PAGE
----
With a credit card, if you file a dispute with your credit card company, they will block the payment from going to the company, and you don’t have to pay unless the credit card company’s “investigation” rules against you – and you are their customer, and whatever company you are disputing charges with is most likely not their customer, so your credit card company is much more likely to want to keep you happy rather than them.
(I’ve been told that my anti-debit-card advice may only apply to people in the U.S. because we have such lousy consumer protections laws. So if you are outside the U.S. and live in a country that sucks less when it comes to how banks treat customers, feel free to ignore this one. But I’ve known people in the U.S. who have spent weeks or even months trying to get their money back after a company auto-renewed some payment on their debit card, and meanwhile that money was gone. The bank didn’t really seem to care and left it for them to sort out, so they had no advocate in their dispute.)
If you do use a credit card, don’t buy anything you couldn’t buy with cash and always pay it off every month. Do that and a credit card becomes just a tool of convenience and another layer of protection.
4. If they won’t refund what’s left of your year, cancel now! I do this with most of my iTunes/App Store subscriptions. I have a recurring task in OmniFocus (but you could do the same in any calendar app) to open https://apps.apple.com/account/subscriptions and look at my subscriptions list every month or so. If I am not 100% certain I want to renew something, I’ll cancel it. Apple doesn’t refund what you’ve paid, so you can continue to use the subscription, and you’ll get a reminder when the subscription is coming to an end. If you want to change your mind, that’s a good reminder to renew. If not, it’s easy enough to ignore!
5. When signing up for a new service, choose monthly instead of annually (at least at first). This is good advice that even I sometimes don’t follow: Every service out there wants you to sign up for a year, and to entice you, they offer some kind of discount. Don’t fall for it! First, sign up for one month, and see if you really like & use the app / service / whatever during that time. If you’re still using it after a month, you can sign up for a year when your first month is over. The difference for the first month is usually pretty small, and if this prevents you from renewing even one subscription that seemed like something you’d use but turned out to be a dud, you can save big time.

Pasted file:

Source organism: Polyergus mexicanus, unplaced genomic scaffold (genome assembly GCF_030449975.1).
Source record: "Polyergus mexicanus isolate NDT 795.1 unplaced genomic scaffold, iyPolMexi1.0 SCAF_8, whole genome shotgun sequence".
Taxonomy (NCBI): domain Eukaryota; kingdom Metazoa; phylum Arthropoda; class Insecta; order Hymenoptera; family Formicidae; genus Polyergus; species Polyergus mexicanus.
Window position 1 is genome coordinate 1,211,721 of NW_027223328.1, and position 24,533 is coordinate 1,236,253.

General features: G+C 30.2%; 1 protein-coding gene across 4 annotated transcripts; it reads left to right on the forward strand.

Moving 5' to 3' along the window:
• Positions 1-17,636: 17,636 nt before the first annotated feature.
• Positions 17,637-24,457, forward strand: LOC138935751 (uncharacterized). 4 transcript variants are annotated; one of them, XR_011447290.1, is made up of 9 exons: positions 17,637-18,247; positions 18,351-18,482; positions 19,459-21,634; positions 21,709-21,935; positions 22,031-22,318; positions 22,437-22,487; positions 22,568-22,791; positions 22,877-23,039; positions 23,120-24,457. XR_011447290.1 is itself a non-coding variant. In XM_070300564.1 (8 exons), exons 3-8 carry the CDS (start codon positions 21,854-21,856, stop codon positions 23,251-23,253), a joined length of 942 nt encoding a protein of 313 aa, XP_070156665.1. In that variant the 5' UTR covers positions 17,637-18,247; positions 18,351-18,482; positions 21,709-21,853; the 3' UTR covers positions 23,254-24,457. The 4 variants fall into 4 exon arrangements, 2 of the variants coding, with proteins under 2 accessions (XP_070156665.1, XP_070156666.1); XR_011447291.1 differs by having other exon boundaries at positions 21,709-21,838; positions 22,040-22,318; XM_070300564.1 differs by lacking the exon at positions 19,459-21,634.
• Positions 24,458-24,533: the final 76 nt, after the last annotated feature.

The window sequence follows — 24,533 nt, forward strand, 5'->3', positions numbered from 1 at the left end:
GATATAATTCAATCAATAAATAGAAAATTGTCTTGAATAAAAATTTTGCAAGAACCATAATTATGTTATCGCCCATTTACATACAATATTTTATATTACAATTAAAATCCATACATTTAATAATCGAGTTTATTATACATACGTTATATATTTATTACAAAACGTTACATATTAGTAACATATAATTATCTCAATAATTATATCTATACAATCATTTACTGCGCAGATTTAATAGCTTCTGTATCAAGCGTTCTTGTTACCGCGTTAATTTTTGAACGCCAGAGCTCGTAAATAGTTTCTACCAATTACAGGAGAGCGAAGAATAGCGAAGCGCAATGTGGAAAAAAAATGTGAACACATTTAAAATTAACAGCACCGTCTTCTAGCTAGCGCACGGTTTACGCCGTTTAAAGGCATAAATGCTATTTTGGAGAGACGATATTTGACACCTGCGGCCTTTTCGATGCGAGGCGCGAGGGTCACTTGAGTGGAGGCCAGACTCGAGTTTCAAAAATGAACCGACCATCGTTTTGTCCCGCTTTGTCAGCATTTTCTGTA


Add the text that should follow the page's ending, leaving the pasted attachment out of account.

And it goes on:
@tjluoma Wow thanks for taking the time to reply in such depth your advice is very much appreciated, thank you.
As far as Malwarebytes goes they seem to respond to customers ranting at them, my sub due on the 18th Aug seems to now be magically cancelled, I shall keep an on them just in case, they seem to take action quicker when the Fraud word is mentioned. Anyway thanks again
Click “Payment” tab at the top that is between “subscriptions” and “orders”.
Under “Active subscriptions” there is a link that says “Cancel subscription”. That is how you cancel the subscription.
Unfortunately most companies won’t let you cancel a subscription via email. They’d probably claim that it’s for security, but I suspect they don’t want to make it easy for people to cancel.
I don’t like “Social Media” but a complaint via Twitter of FB really gets their attention…
Just to add on to the subscription monitoring, Bobby is an app available that allows you to add all of your subscriptions and for a cheap one time purchase you can get many features of the app. I’ve had it for a while and always keeps my subscription information neatly organized, sorted and sends me a reminder in time for me to prepare and expect for it. It has touch/face ID so all your information is secured and even gives you some totals and averages for different time periods. Highly recommended.
Bobby can tally subscription costs so one can follow the money spent, which for some people would be useful, and I like that they don’t try to anonymize and compile subscription info and resell it.
For me, every time I buy a subscription to something I add the expiration/renewal notice to my calendar, usually with an alert set to 1-2 weeks before. Works well enough for my needs…